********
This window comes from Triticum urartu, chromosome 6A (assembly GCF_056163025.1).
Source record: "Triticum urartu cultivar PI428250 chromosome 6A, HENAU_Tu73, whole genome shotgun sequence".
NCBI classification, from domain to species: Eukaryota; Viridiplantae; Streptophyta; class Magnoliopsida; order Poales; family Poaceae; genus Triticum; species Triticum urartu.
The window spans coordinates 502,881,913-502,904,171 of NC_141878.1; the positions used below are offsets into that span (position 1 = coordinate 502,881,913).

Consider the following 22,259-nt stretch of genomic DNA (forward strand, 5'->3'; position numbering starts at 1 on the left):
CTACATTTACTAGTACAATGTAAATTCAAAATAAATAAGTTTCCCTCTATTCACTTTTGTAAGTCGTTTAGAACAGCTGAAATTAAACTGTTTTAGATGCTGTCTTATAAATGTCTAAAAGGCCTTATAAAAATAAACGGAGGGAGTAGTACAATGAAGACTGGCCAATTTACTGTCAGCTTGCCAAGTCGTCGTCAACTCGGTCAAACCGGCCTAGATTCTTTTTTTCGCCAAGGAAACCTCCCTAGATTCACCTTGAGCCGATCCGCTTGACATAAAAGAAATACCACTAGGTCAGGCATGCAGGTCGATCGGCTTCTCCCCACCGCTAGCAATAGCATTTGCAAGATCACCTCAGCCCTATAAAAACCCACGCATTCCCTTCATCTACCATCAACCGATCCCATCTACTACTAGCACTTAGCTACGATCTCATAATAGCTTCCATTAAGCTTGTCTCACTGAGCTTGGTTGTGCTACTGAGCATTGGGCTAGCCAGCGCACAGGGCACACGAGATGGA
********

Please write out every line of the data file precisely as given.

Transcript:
This window comes from Triticum urartu, chromosome 6A (assembly GCF_056163025.1).
Source record: "Triticum urartu cultivar PI428250 chromosome 6A, HENAU_Tu73, whole genome shotgun sequence".
NCBI classification, from domain to species: Eukaryota; Viridiplantae; Streptophyta; class Magnoliopsida; order Poales; family Poaceae; genus Triticum; species Triticum urartu.
The window spans coordinates 502,881,913-502,904,171 of NC_141878.1; the positions used below are offsets into that span (position 1 = coordinate 502,881,913).

Consider the following 22,259-nt stretch of genomic DNA (forward strand, 5'->3'; position numbering starts at 1 on the left):
CTACATTTACTAGTACAATGTAAATTCAAAATAAATAAGTTTCCCTCTATTCACTTTTGTAAGTCGTTTAGAACAGCTGAAATTAAACTGTTTTAGATGCTGTCTTATAAATGTCTAAAAGGCCTTATAAAAATAAACGGAGGGAGTAGTACAATGAAGACTGGCCAATTTACTGTCAGCTTGCCAAGTCGTCGTCAACTCGGTCAAACCGGCCTAGATTCTTTTTTTCGCCAAGGAAACCTCCCTAGATTCACCTTGAGCCGATCCGCTTGACATAAAAGAAATACCACTAGGTCAGGCATGCAGGTCGATCGGCTTCTCCCCACCGCTAGCAATAGCATTTGCAAGATCACCTCAGCCCTATAAAAACCCACGCATTCCCTTCATCTACCATCAACCGATCCCATCTACTACTAGCACTTAGCTACGATCTCATAATAGCTTCCATTAAGCTTGTCTCACTGAGCTTGGTTGTGCTACTGAGCATTGGGCTAGCCAGCGCACAGGGCACACGAGATGGA